National Basketball Association legend Bill Russell posted a picture of himself kneeling to Twitter, saying he wanted to show his "continued support for the players and their decision to stand up against social injustice".
But the worst part of Trump's bad tweets is the assertion that players are "unable to define" the reasons for their protest. In a series of tweets, the president said players "make a fortune doing what they love" and should not conduct the demonstrations, which began before the 2016 season in protest of social and racial injustice in America. He urged them to "be happy, be cool", and stand during the anthem. Trump suggested the players "find another way to protest". "In order to allow this constructive dialogue to continue, we have come to a standstill agreement on the NFLPA's grievance and on the NFL's anthem policy". All three were among a group of Seattle players who sat during the anthem last season.
The NFL says plans to fine players for anthem protests have been put on hold.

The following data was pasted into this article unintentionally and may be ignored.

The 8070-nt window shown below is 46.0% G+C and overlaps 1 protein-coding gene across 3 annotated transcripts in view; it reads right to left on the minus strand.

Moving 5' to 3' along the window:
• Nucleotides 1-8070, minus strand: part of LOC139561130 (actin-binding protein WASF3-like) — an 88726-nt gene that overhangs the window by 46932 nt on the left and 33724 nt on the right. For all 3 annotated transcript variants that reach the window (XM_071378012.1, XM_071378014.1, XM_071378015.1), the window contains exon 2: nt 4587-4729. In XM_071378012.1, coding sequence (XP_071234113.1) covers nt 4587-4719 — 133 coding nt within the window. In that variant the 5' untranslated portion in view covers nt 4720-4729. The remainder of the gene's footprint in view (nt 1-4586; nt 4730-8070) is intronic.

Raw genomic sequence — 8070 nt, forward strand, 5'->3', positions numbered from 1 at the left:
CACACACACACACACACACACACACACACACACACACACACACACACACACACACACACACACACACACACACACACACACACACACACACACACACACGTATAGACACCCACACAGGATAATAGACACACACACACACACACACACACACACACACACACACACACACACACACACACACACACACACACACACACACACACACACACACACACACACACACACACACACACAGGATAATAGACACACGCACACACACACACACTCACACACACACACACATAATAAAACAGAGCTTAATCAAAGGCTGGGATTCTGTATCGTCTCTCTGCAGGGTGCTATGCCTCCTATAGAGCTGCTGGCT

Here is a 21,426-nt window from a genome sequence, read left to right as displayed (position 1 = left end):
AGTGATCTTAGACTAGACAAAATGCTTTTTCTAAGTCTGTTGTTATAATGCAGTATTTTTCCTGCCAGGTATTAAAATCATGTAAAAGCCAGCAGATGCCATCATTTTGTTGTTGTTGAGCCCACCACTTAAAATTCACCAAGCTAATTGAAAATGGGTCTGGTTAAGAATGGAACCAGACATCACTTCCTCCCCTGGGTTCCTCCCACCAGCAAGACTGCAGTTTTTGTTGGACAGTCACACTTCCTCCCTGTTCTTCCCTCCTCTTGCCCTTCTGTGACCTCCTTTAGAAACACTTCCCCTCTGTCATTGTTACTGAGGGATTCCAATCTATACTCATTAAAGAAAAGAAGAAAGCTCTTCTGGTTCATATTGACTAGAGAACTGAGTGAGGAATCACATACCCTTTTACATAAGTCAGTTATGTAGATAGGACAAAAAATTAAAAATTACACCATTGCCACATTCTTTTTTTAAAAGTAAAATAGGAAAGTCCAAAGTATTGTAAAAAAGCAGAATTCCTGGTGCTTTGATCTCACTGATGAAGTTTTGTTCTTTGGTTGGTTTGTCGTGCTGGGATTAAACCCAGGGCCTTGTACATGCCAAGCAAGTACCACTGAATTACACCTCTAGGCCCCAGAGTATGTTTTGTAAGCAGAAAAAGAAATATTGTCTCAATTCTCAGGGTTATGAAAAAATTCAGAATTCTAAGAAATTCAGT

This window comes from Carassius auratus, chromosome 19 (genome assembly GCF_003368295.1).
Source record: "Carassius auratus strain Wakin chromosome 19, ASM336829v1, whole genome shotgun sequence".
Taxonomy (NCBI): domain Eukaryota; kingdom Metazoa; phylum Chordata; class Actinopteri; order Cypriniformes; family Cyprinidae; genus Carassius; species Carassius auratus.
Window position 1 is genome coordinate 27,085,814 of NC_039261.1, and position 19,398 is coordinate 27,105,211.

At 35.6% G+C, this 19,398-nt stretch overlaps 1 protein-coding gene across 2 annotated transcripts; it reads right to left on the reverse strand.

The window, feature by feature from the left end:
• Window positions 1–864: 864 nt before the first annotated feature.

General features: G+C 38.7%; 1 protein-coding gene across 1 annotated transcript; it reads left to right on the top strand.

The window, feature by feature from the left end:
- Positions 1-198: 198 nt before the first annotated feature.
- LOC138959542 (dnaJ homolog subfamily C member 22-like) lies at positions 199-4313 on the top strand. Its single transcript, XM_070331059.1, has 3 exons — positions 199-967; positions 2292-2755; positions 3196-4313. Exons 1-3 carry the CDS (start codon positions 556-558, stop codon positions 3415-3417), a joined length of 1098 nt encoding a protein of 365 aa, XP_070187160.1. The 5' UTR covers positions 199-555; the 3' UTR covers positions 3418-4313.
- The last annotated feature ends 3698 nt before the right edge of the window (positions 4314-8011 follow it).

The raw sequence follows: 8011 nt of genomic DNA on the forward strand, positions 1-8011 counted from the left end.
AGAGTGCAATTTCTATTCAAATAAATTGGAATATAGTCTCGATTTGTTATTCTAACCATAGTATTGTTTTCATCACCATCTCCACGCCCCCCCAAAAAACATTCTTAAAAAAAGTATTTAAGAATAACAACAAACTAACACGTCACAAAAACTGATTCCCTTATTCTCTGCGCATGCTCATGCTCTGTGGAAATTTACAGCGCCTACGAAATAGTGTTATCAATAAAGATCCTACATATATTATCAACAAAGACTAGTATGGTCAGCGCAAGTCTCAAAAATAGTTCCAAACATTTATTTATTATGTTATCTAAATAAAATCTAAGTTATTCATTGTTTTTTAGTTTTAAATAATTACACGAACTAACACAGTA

In his most recent tweets, the president also claimed that National Football League players are upset about "something that majority are unable to define".
Thursday night kicked off the first full week of the league's preseason - and controversy has already returned to the game.
Former NFL quarterback Colin Kaepernick tweeted his support for the Miami players.
"As a man, I gotta stand for something", Jaguars linebacker Telvin Smith said after staying in the locker room during the anthem.
U.S. President Donald Trump speaks at a dinner with business leaders at Trump National Golf Club in Bedminster, New Jersey, U.S., August 7, 2018.
Trump is claiming that the players' issues with the justice system are "undefinable" despite the fact that activists' demands are extremely clear and can be distilled in plain-English bullet points.
The NFL added that they "remain committed to working with the players to identify solutions and to continue making progress on important social issues affecting our communities".